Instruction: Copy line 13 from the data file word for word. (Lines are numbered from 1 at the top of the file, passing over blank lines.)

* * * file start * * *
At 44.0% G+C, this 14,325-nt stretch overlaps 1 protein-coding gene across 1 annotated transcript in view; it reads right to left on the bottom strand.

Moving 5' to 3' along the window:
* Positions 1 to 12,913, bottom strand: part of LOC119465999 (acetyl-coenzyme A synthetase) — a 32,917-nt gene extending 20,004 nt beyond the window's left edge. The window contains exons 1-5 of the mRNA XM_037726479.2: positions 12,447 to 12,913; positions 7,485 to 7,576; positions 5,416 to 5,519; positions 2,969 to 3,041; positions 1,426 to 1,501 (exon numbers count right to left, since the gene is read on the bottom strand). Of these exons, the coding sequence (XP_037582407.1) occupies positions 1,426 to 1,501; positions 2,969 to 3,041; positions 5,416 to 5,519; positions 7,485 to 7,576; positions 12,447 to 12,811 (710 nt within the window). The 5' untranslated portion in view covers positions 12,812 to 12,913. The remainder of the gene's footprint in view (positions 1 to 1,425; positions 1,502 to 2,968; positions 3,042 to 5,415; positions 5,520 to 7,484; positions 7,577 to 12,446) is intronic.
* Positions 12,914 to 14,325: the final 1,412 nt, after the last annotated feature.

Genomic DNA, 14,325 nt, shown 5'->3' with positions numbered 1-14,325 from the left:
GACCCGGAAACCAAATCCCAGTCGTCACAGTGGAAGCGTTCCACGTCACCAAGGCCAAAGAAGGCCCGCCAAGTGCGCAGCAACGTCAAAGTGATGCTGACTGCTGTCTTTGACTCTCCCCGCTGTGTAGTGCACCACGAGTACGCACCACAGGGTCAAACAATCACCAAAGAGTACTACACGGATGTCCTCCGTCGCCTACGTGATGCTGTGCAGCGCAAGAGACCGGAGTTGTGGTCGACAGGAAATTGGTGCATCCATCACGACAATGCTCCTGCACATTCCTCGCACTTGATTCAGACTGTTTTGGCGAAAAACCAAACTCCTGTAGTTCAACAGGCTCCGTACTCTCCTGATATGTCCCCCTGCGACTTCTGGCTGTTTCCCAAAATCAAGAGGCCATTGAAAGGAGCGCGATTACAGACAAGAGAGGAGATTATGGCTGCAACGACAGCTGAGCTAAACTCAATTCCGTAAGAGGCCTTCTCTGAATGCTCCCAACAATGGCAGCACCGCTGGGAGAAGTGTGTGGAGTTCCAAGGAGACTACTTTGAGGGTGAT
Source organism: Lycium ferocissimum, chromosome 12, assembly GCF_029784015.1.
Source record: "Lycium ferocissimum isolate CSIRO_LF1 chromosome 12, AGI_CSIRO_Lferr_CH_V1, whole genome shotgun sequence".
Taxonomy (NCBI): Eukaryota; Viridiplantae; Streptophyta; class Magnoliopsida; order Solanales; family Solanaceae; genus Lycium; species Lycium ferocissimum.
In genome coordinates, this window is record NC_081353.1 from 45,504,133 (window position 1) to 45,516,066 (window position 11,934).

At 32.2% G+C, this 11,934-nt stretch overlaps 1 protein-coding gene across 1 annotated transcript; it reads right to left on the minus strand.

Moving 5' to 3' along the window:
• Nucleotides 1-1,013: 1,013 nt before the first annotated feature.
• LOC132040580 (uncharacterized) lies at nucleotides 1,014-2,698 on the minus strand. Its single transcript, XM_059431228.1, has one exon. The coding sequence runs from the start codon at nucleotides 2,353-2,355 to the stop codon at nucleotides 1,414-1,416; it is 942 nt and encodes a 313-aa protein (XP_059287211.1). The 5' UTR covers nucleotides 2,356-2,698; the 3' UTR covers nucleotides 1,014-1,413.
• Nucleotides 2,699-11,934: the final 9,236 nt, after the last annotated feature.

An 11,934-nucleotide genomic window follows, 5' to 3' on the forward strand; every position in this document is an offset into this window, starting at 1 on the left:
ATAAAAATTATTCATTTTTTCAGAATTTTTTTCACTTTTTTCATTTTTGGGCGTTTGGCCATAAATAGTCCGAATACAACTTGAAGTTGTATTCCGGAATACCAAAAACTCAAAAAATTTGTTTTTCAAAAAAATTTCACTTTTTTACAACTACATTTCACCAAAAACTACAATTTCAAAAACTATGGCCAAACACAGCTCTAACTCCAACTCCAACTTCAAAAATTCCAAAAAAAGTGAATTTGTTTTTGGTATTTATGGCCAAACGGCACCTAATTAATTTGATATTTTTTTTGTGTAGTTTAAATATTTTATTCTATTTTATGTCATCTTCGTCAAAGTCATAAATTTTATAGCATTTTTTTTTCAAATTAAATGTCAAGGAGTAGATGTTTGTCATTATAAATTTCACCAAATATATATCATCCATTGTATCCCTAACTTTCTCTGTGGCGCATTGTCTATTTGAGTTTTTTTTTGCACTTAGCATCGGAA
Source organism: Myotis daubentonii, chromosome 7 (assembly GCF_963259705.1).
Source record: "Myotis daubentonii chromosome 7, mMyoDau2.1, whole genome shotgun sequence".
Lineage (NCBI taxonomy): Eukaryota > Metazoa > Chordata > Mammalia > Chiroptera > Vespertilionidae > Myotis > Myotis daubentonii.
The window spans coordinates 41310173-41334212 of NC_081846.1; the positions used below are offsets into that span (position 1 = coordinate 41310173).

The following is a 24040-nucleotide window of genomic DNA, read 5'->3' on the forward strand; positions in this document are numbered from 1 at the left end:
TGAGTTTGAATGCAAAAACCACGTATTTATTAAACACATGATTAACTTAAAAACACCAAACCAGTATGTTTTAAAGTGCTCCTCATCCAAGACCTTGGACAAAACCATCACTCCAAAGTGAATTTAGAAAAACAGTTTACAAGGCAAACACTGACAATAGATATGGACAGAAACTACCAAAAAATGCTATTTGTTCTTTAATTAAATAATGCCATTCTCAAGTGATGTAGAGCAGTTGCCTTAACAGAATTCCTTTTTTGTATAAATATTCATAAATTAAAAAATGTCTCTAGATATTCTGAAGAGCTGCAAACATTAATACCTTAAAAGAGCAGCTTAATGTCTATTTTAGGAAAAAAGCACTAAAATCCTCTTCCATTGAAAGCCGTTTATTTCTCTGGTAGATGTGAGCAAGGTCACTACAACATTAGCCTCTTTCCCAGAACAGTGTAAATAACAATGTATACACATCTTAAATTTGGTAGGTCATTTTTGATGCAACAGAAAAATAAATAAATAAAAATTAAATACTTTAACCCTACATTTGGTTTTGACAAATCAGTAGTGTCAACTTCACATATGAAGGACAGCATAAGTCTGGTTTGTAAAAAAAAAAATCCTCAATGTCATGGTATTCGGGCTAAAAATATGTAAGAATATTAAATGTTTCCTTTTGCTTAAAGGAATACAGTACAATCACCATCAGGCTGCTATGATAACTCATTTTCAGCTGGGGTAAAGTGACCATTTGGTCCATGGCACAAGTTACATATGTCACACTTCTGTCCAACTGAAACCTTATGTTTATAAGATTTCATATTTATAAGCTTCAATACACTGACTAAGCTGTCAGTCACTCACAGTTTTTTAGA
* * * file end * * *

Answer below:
• Nucleotides 1-1,013: 1,013 nt before the first annotated feature.